Digital project management

Your digital portfolio

In this day and age, having digital representation can make all of the difference to your business and/or brand. You can opt for social media only or build yourself a nifty website to showcase even more of what your brand is about and pair the two to work together. Your “digital portfolio” is the collection of digital platforms your brand is represented on.

When you start building your “digital portfolio”, consider the following:

  1. How much do you have to say? If your brand is one that needs to keep people up to date on the hour every hour, use Twitter. You can write content on your website which automatically posts to Twitter, which not only saves you time, but keeps your following up to date.
  2. Is your brand image driven? Images get a lot of attention around the web, but over-posting images can result in less clicks to your brand. You can create a happy medium by using Pinterest and Instagram in line with a website that acts as a portfolio. Using platforms like Pinterest to post images and relevant links will keep your following satisfied and help get clicks to your website, whereas using Instagram creates a purely visual experience for your audience.
  3. Is information your only focus? There are brands that use their digital portfolios purely as a means to get information across to their following. These can be larger, traditional businesses. With brands like this, engagement with their following is minimal, because their posts are already informative. In this regard a good use of Facebook, Linked In and Twitter is advisable.
  4. What is your brand’s personality? It is very important to establish your brand’s personality early on in your digital portfolio. Treating your brand like an individual makes it easier for your audience to relate, so decide whether you want your brand to be seen as inspirational, hilarious, serious, purely professional or sociable. This can determine which social media platforms to be particularly active on. For example: Facebook and Twitter can be for all brand personalities, Linked In is purely professional, and Instagram and Pinterest can be seen as a social media platforms that inspire.

The wonderful thing about building your “digital portfolio” is that you don’t have to decide which platforms you want to be on right at the very beginning. Start small, use maybe one social media platform and let your website be your “home base“. You don’t have to catapult into a full digital strategy immediately, you can address this when traffic starts increasing considerably and there is a demand to engage with your audience on more than two platforms.

 

We invite you to take a browse around our site and if something tickles your fancy, and you’d like more information, feel free to contact us.

Social media platforms

The Platforms of Digital Communication – Continued

If you didn’t find a social media platform that suited your audience in our previous post about platforms of digital communication, here are a few more options to consider:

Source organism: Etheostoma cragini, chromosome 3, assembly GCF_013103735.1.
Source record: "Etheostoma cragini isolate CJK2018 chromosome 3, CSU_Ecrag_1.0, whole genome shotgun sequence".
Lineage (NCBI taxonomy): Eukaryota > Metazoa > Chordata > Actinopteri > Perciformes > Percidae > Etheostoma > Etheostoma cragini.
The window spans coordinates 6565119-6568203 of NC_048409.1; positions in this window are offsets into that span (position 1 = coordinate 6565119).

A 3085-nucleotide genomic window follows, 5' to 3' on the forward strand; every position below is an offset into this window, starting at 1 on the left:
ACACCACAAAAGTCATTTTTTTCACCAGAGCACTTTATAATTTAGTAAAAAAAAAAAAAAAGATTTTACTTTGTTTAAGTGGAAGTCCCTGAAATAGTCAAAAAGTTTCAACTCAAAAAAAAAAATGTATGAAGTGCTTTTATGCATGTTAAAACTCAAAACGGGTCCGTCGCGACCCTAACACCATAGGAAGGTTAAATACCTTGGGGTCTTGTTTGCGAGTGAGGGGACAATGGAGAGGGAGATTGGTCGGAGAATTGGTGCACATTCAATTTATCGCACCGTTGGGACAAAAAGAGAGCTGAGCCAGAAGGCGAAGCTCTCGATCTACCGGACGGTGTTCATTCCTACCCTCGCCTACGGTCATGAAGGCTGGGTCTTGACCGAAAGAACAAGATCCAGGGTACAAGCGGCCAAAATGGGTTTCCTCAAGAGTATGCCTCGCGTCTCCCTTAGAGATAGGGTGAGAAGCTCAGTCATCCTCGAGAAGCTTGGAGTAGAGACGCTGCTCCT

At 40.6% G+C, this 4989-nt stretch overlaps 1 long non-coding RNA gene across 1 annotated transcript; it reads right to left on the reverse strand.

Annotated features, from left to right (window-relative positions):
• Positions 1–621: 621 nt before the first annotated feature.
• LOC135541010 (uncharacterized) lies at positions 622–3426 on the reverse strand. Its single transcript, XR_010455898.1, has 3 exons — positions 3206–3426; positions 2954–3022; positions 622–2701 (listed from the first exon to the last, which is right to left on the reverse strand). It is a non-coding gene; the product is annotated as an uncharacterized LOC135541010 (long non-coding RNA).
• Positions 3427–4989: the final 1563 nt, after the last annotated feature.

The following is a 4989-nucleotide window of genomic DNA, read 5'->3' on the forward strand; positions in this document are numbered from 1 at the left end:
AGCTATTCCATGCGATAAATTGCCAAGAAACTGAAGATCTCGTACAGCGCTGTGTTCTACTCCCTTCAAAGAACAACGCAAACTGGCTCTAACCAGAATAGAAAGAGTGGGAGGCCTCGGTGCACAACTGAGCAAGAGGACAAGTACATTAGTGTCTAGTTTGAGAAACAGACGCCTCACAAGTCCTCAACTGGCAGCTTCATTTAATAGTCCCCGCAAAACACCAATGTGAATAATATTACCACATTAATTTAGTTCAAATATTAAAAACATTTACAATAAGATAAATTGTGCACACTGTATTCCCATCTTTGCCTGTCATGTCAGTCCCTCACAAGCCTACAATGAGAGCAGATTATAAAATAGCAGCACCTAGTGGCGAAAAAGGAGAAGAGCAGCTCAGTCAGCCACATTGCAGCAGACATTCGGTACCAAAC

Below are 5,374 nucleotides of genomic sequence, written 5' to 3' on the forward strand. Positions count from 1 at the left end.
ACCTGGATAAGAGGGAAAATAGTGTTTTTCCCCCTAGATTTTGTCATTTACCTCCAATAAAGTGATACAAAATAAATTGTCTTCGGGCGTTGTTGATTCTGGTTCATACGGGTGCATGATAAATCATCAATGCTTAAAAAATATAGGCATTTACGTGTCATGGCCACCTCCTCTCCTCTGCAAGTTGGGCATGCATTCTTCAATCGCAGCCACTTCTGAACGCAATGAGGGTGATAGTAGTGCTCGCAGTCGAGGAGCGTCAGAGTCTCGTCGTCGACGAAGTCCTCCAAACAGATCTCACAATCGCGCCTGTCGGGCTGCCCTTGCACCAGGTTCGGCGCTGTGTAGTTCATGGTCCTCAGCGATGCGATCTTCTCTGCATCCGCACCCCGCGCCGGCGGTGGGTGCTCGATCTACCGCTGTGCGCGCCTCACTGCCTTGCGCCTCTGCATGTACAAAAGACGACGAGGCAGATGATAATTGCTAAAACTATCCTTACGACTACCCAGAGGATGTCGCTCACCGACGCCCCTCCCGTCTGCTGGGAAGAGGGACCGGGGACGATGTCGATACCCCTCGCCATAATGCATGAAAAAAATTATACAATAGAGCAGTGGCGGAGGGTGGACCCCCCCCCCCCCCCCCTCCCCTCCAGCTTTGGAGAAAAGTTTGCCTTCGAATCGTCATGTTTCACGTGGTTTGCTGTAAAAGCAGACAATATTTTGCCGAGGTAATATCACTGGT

Tumblr: humour can be found almost anywhere on the internet, but that’s what Tumblr is most popular for. However, it can be serious, if you want it to be. This platform allows for visuals and a short blog, however, it’s the comment and tagging functionality that is unlike any other platform. Yes, you want everyone to engage on any social media platform, but on Tumblr it can be expected. It’s users are hilarious, but also actively involved in the brands they follow.

YouTube: we’ve all watched some amazing videos on the internet, most of which are posted to YouTube and embedded almost everywhere. If you have a brand that has short video how-to guides or interesting DIY projects you’d like to share with your following, YouTube is definitely an avenue to explore.

Blogging platforms: If you’re not interested in social media, but have a lot to say, you can always explore blogging.
WordPress is one of the most popular blogging platforms in the world and has the most user-friendly system we’ve used to date.
Blogger is also great for anyone who has not blogged before and the interface is simple and uncomplicated.

The power, however, lies in connecting all of your social media pages. In our next post we’ll show you how to map your social media portfolio so that you cover the best bases for your brand.

 

Remember, if you ever feel you need to know a little bit more from or about us, feel free to contact us.

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The basics of digital communication

The entire digital realm can be daunting if you’re new to it. Here’s the first tip to getting started.

Get to know your platforms:
the effectiveness of any form of digital communication depends on using the right platform for your brand. Ask yourself key questions like:

- What are my clients predominantly using to stay in touch with their favourite brands online: their mobiles, email, social media, blogs and/or websites?
- How are they staying in touch? Are they simply browsing for information or do they enjoy interacting with a brand?
- Which platform/s would I like my clients to see me on? Do I want to say a lot quickly, do I want to create a space where interaction is key, or is my brand more image driven than information rich?

As soon as you can pinpoint the above you’ll be ready to take the next step which will be to research the different platforms available to you on the world wild web.

For more information, take a browse around our site and if something tickles your fancy, and you’d like more information, feel free to contact us.